1. The surviving spouse may elect that all or a portion of the following property be administered in a formal probate proceeding so as to cause all of the marital property to be distributed under the decedent’s will.
      1. the decedent’s ½ of the community property or quasi CP;
      2. the decedent’s separate property;
      3. the surviving spouse’s ½ of the CP or quasi CP.
  6. Pursuant to PC 13502 this election shall be made in writing within four months of Letters issuing or at any other time as the court may allow upon a showing of good cause.
  7. The surviving spouse may elect to have all or part of the property transferred to a trustee under the decedent’s will or trust to be administered and distributed by the trustee.
  8. The surviving spouse may also elect to take community property (or quasi CP) against the decedent’s will.  
  9. E.     Spousal Property Petition  (PC 13500 et seq.)
    1. Although California law authorizes the deceased spouse’s property to pass to the surviving spouse without formal court proceedings, practical considerations may require some procedure to confirm the passing of the property (i.e. as mentioned above, title companies).  PC 13650 provides an optional proceeding to confirm to the surviving spouse the property that belongs to the survivor.  Sample Spousal Property Petition and Spousal Property Order are attached as Exhibits JBP 8 and JBP 9.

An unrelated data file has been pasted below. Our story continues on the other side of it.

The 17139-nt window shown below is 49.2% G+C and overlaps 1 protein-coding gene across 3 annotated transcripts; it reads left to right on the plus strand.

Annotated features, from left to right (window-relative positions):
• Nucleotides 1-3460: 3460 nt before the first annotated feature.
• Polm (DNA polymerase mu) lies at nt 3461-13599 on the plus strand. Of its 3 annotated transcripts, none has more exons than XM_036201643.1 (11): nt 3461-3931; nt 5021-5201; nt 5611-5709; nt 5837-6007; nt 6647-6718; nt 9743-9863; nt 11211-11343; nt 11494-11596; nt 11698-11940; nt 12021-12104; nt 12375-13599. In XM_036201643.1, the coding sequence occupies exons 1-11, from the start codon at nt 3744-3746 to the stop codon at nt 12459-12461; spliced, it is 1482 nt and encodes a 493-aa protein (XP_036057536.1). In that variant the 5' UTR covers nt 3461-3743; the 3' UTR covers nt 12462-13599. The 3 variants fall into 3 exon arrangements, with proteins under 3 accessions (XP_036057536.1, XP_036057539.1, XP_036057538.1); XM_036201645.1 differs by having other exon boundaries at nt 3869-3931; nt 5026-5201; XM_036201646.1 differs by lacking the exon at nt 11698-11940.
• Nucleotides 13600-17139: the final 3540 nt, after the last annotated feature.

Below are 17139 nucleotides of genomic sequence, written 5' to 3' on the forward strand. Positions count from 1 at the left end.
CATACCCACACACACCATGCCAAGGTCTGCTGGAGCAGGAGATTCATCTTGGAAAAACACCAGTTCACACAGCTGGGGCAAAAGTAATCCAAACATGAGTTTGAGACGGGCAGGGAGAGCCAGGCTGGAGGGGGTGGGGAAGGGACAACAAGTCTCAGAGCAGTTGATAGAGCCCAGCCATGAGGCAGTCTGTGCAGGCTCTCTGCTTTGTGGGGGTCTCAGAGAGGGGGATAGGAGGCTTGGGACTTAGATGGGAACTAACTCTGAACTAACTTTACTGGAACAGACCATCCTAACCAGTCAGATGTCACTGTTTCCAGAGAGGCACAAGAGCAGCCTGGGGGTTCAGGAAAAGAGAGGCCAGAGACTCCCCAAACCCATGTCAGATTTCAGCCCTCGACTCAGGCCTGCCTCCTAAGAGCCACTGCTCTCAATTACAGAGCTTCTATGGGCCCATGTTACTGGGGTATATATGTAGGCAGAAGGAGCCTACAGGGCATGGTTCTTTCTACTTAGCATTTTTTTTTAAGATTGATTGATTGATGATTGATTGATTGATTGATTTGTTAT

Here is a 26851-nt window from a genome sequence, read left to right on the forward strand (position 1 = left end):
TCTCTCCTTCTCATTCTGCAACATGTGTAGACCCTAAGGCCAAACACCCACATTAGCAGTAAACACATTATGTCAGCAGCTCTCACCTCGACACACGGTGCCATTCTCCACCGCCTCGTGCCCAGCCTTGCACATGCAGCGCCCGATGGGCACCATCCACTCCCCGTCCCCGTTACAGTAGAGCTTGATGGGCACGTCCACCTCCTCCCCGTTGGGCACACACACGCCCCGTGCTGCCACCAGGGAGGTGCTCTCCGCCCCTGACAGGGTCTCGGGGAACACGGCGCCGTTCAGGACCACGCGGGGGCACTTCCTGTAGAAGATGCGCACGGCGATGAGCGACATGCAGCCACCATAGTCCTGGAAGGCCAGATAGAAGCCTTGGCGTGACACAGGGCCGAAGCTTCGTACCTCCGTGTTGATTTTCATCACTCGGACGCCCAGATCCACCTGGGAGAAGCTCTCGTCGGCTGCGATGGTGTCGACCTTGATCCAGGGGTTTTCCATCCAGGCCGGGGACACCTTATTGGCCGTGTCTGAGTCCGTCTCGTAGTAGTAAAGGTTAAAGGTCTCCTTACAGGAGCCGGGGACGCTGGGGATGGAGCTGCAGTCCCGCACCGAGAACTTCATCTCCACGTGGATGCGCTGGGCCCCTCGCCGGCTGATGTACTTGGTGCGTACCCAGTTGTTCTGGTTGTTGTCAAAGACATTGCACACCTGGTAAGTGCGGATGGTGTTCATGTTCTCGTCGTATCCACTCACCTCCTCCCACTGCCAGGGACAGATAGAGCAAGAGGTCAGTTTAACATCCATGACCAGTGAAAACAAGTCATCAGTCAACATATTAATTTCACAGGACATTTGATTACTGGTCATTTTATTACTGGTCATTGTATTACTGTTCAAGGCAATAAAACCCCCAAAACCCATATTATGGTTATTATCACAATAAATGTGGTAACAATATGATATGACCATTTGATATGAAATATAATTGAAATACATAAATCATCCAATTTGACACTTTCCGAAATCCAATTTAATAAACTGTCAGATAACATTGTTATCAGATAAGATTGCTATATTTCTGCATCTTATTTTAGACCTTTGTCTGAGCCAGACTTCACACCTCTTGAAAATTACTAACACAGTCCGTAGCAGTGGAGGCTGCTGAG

2. A Spousal Property Petition is filed separately from a Petition for Probate, even if they are filed at the same time.  They should have the same case number.  Different courts require different levels of proof to substantiate the claim that the property is community property.
    3. If done properly an SPP takes under two months from start to finish so is much quicker than a full probate to conduct!

PRACTICE POINTER:  A Spousal Property Petition should always be the first petition you consider when dealing with a surviving spouse. It may not work in every case and may not be the best answer but you should always consider it as it is typically the most economical way to transfer property to the surviving spouse.  If you file a full probate, without considering the use of an SPP, the Court could ask for an allegation that the use of an SPP was offered to the client before filing the full probate.

  1. An Inventory and Appraisal is not required when using the SPP procedures. However, it may be done within three months of filing the SPP.
  2. Pursuant to PC 13550 the surviving spouse is personally liable for certain debts of the decedent chargeable against the property as described in PC 13551.
  3. Pursuant to PC 13551 the liability shall not exceed the fair market value at the date of death, less liens and encumbrances, of the decedent’s interest in the property.

            F. Other miscellaneous provisions relating to surviving spouses

 1.     Pursuant to PC13600 the surviving spouse may collect unpaid compensation up to $5,000 without procuring Letters by affidavit as laid out in PC 13601.

2.     Other petitions to avoid full probates may be utilized even if SPP won’t work such as Petition to determine succession to real property ($100,000 or less), 13100 declarations, etc….